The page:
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Golden Week Benefits China's Neighbors
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For Hu Mingming, a female Chinese fashion designer, golden week means lying on the sand at the picturesque Phuket Island in Thailand and enjoying seven days of sunshine.


It is the fourth time Hu has spent her week-long holiday on Phuket Island, one of the first international tourist sites for Chinese. Like Hu, more and more Chinese choose to spend their holidays outside China.


Statistics with the Thailand tourism authority show Chinese tourists made more than 100,000 trips to Phuket Island in 2005, and the figure is expected to top 150,000 this year.


A Chinese expert said China's holidays have benefited more and more neighboring countries since China began its first full week holiday to celebrate National Day in October 1999.


Having an entire week off means that Chinese tourists have enough time to head out the country. During this week's golden holiday, the neighboring countries have been the top choices for Chinese tourists, according to latest figures from the National Tourism Administration.


The Southeast Asian countries, including Singapore, Malaysia and Thailand, have attracted the majority of Chinese tourists, said the tourism authority.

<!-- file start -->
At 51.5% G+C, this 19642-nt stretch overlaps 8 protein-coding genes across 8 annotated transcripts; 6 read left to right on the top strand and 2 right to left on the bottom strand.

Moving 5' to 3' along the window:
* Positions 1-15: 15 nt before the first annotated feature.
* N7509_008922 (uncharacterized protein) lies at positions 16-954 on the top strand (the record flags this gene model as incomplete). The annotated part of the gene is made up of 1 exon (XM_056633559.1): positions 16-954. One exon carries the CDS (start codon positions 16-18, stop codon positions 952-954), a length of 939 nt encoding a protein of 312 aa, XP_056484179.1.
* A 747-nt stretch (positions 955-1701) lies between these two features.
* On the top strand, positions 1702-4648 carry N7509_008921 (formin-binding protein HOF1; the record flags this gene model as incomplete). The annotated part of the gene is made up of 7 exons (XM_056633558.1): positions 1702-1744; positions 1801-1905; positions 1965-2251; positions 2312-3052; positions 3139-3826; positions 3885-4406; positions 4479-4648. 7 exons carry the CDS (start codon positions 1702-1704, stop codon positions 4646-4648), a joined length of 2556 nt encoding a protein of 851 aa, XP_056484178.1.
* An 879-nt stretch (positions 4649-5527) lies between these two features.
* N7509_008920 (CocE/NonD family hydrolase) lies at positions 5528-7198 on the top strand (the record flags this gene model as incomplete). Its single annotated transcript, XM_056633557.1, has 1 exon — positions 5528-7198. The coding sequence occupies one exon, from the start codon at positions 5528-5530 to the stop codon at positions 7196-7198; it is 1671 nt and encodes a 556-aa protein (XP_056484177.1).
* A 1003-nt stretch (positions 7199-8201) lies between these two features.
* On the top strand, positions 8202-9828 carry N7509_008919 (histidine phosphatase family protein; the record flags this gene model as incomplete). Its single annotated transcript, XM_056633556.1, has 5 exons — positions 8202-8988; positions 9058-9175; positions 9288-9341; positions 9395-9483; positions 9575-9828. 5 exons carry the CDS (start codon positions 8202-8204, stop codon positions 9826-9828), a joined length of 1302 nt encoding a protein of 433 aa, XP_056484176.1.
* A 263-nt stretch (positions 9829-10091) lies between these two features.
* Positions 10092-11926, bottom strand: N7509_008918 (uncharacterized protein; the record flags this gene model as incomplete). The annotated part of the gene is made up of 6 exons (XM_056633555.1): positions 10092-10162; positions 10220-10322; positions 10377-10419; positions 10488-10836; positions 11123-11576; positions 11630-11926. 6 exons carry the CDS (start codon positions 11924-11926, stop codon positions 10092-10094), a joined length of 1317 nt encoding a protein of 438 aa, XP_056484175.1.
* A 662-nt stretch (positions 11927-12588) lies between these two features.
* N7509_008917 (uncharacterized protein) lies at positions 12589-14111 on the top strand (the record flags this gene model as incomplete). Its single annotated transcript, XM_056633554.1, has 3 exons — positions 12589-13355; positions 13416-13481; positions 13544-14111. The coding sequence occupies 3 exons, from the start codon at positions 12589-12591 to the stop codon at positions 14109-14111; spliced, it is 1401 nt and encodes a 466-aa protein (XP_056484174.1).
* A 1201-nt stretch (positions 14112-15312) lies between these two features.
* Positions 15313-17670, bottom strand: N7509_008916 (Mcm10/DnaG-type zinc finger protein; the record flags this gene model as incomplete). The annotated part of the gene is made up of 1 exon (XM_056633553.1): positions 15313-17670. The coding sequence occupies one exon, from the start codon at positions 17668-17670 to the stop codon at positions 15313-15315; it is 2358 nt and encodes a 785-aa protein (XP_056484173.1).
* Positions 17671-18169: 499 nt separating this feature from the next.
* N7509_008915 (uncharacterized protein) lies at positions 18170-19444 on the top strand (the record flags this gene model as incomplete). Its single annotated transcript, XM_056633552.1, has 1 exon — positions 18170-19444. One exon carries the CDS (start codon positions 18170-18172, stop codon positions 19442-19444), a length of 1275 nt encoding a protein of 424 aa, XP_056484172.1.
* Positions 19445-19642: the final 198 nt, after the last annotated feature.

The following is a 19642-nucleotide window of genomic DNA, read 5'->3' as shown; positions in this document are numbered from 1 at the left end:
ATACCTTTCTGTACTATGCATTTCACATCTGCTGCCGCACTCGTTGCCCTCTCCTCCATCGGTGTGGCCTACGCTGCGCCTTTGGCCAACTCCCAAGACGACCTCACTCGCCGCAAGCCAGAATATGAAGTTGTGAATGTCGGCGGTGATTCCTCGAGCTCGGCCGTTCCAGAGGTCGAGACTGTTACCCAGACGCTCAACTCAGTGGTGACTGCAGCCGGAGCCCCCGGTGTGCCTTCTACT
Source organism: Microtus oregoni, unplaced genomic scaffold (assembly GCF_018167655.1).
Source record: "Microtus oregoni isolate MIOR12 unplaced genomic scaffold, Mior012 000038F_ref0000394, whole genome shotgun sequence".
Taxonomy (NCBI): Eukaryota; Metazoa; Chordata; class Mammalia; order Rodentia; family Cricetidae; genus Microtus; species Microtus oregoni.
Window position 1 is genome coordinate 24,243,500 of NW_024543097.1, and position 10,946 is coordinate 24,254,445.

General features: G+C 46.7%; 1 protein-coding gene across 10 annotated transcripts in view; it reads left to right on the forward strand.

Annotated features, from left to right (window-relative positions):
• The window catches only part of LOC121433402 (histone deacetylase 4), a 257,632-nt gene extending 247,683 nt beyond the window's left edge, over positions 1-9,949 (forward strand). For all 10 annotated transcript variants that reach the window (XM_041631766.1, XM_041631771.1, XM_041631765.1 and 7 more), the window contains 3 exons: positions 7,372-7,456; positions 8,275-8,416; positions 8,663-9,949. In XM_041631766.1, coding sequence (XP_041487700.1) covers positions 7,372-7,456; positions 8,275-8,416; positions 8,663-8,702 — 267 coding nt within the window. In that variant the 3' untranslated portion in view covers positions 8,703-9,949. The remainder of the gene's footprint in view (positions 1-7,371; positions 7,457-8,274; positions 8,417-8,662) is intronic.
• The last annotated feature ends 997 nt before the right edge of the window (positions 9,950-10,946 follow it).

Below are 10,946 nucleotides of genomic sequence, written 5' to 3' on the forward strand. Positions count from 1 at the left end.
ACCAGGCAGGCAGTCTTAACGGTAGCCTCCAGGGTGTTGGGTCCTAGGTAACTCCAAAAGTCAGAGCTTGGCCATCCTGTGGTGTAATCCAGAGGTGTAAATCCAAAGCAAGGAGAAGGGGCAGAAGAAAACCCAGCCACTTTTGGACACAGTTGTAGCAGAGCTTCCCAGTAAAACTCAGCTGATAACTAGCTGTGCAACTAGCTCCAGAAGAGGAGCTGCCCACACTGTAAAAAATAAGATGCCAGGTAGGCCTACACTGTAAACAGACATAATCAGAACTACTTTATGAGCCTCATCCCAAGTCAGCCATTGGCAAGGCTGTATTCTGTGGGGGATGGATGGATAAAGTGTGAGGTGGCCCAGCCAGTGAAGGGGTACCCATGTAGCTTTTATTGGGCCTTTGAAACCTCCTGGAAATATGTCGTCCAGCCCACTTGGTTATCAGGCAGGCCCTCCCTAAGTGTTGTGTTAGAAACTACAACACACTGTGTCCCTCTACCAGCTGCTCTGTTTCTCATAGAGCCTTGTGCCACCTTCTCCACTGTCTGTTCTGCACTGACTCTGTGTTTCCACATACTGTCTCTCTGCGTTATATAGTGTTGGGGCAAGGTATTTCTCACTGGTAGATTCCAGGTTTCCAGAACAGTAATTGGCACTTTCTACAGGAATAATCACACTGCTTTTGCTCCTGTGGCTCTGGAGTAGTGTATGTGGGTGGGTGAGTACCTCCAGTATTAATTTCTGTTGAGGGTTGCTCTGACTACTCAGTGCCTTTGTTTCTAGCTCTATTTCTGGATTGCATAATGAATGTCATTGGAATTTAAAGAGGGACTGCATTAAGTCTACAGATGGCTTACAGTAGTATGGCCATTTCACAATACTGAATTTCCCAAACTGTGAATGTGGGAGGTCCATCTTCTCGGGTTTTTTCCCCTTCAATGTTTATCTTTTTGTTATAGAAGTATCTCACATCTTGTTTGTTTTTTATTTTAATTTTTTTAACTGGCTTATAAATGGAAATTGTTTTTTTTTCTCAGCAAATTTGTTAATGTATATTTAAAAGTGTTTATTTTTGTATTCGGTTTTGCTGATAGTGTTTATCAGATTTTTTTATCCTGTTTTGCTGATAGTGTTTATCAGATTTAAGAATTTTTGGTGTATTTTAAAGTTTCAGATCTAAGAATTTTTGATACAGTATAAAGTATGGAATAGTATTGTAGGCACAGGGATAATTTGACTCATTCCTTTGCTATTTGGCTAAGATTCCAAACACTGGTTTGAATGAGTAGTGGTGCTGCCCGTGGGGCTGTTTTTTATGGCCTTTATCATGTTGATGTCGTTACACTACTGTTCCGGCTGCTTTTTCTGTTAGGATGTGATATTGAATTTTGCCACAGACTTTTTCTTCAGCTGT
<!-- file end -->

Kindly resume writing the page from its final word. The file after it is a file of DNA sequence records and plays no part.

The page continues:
Chinese tourists have been the main source for increased profits of scenic spots, restaurants and department stores in Singapore, the authority said.


Singapore has also become a stop for Chinese tourists who are visiting countries in Africa or around the Indian Ocean. The World Tourism Organization predicts China will become a major exporter of tourists in 10 years, which will help boost Singapore's role as an international shipping center.


The Republic of Korea (ROK) and Japan are also attracting Chinese tourists during the golden holidays.


Prior to the May Day holiday, ROK airlines announced that the number of air routes between China and ROK would increase to 50 in the coming five years.


In addition, economic centers of China, ROK and Japan, namely Shanghai, Pusan and Osaka, have formed a "tourism triangle" and plan to jointly explore the tourist market in Europe after the May Day holiday.


Liu Bin, an economist on tourism, said with summer approaching, the cooler parts of northern Asia represented by Russia and Mongolia will become new attractions for Chinese tourists.


Sources said some two-way tourist organizations are busy organizing more Chinese tourists to visit Russia this year amid the celebration of Year of Russia in China.


Some Chinese airlines have moved to ensure a share in the new tourism market. The China Southern Airlines opened its fifth China-Russia route this week, linking Beijing with Irkutsk. Hainan Airlines also announced the imminent opening of a route to St. Petersburg in Russia.


Liu said China's flood of tourists will not only benefit the economies of neighboring countries, but also work as a ligament to strengthen friendship between China and its neighbors.


(Xinhua News Agency May 7, 2006)


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